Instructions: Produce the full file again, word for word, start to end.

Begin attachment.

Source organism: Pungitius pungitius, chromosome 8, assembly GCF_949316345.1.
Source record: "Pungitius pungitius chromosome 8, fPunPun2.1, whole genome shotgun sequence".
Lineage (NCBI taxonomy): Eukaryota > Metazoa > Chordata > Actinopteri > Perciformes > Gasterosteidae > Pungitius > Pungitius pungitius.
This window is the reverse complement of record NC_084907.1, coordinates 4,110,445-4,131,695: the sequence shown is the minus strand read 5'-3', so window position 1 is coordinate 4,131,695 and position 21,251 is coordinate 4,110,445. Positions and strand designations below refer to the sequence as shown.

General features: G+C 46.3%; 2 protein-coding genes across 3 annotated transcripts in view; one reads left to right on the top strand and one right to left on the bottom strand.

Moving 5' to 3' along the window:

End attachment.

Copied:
Source organism: Pungitius pungitius, chromosome 8, assembly GCF_949316345.1.
Source record: "Pungitius pungitius chromosome 8, fPunPun2.1, whole genome shotgun sequence".
Lineage (NCBI taxonomy): Eukaryota > Metazoa > Chordata > Actinopteri > Perciformes > Gasterosteidae > Pungitius > Pungitius pungitius.
This window is the reverse complement of record NC_084907.1, coordinates 4,110,445-4,131,695: the sequence shown is the minus strand read 5'-3', so window position 1 is coordinate 4,131,695 and position 21,251 is coordinate 4,110,445. Positions and strand designations below refer to the sequence as shown.

General features: G+C 46.3%; 2 protein-coding genes across 3 annotated transcripts in view; one reads left to right on the top strand and one right to left on the bottom strand.

Moving 5' to 3' along the window: